Research Shows Muscle Building Slashes Diabetes Risk
Working out has many physical and mental health benefits, this we know. People with a sedentary lifestyle are more likely than those who are active to develop a whole host of health problems. Now, there is even more good news for those who exercise, and especially for those building muscle mass. Research has indicated that bulking up a bit may help protect against insulin resistance while slashing your risk of developing type-2 diabetes. While pumping iron may not be everyone’s choice activity, a little strength training goes a long way when it comes to boosting metabolism, building muscle, and increasing overall quality of health.
Researchers at UCLA investigated the relationship between the comparison of muscle mass to overall body weight and the impact that this had on insulin resistance. With controls in place for age, race and other factors, the study indicated that insulin resistance was cut by 11% and the risk of type-2 diabetes by 12% for each 10% increase in the skeletal muscle index (the ratio of muscle mass to total body weight). These findings demonstrate the necessity of considering muscle mass along with other risk factors such as waist circumference and body mass index when considering overall metabolic health.
The American Diabetes Association reports that over 79 million people in the United States have inflated blood glucose levels, a precursor to diabetes. An assistant professor of medicine at Temple University School of Medicine, Daniel Rubin states that the findings from the study are consistent with the knowledge that both muscle and fat have an effect on metabolism. With more fat comes a greater risk of developing health conditions such as type-2 diabetes, while more muscle tends to cut down the risk. And while exercise alone has a positive impact, keeping the weight off also helps in decreasing the risk of a number of health complications.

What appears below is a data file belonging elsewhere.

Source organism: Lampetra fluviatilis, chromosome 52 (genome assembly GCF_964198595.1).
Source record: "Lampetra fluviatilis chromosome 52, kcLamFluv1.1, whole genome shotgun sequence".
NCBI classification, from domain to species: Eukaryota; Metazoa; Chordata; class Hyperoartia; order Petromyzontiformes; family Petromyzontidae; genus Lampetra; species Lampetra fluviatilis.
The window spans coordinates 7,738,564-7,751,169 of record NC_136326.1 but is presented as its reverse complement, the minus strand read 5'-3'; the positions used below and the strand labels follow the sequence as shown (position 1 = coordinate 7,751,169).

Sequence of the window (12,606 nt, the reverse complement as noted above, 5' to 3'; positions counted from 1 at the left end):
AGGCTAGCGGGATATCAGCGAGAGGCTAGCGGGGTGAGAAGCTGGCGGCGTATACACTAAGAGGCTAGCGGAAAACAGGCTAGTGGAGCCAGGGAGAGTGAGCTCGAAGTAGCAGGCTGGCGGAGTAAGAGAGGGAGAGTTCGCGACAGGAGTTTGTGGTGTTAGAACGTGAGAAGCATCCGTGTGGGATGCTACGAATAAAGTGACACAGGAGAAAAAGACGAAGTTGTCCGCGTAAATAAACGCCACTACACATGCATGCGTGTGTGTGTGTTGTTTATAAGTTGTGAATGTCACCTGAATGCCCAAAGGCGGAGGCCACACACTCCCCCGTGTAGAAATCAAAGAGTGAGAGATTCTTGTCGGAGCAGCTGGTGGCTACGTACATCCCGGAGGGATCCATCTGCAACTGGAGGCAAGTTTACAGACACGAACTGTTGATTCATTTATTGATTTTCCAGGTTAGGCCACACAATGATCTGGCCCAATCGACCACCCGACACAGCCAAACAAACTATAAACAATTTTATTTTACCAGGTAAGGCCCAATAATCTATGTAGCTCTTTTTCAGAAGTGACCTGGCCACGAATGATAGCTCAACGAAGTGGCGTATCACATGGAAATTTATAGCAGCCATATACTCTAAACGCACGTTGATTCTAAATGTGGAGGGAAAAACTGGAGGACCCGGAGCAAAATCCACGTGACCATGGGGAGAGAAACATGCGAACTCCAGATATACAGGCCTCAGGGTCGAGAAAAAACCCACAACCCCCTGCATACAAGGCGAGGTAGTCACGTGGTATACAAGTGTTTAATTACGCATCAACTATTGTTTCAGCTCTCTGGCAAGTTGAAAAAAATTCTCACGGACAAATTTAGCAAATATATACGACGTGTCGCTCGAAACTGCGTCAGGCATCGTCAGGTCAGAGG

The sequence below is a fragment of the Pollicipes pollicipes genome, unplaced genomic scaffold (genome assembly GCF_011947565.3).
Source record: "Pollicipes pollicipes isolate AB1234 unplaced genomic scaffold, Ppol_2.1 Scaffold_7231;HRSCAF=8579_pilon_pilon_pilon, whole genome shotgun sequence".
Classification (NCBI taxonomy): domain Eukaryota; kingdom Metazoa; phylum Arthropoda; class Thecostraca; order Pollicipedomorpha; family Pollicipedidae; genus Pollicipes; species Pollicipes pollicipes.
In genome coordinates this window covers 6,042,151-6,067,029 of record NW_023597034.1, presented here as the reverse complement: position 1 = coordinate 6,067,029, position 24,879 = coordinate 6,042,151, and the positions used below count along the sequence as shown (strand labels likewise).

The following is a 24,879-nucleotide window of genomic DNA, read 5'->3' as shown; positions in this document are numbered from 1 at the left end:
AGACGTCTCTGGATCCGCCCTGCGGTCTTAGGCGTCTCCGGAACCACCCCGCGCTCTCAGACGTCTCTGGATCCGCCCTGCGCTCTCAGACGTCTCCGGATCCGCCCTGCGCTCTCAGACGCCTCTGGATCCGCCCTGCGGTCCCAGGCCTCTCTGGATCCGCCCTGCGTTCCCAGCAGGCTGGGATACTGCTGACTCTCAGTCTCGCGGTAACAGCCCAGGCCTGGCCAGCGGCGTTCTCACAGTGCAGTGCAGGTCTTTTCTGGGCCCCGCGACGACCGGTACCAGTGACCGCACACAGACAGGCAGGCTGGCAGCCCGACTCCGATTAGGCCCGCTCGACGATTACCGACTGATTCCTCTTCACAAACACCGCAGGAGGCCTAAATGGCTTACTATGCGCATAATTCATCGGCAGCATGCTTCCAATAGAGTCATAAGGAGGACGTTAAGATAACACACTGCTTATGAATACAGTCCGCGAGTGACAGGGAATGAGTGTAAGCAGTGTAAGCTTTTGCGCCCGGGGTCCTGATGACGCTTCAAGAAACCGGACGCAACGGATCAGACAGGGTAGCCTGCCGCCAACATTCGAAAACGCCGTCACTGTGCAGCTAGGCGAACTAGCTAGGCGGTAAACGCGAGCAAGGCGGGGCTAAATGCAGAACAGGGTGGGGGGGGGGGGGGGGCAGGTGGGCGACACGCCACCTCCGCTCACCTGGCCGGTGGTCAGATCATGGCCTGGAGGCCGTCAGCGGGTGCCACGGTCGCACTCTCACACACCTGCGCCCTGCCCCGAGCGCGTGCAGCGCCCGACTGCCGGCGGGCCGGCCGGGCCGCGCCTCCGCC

While it is not known yet which types of muscle building activities will have the greatest impact on risk reduction, it is clear that change in muscle mass should be considered along with changes in fat when looking at insulin resistance and diabetes.
In addition to cutting diabetes risk, science Daily reported that people with more muscle than fat are better able to keep their blood pressure under control when they are put in a stressful situation. An international team of researchers found that men who had strong muscles as a result of working out regularly reduced their chance of developing cancer by 40 percent.
The good news is you don’t have to be 20 years old to start hitting the weights. If you need any inspiration, look no further than this 93-year-old bodybuilder who can outperform even those decades younger.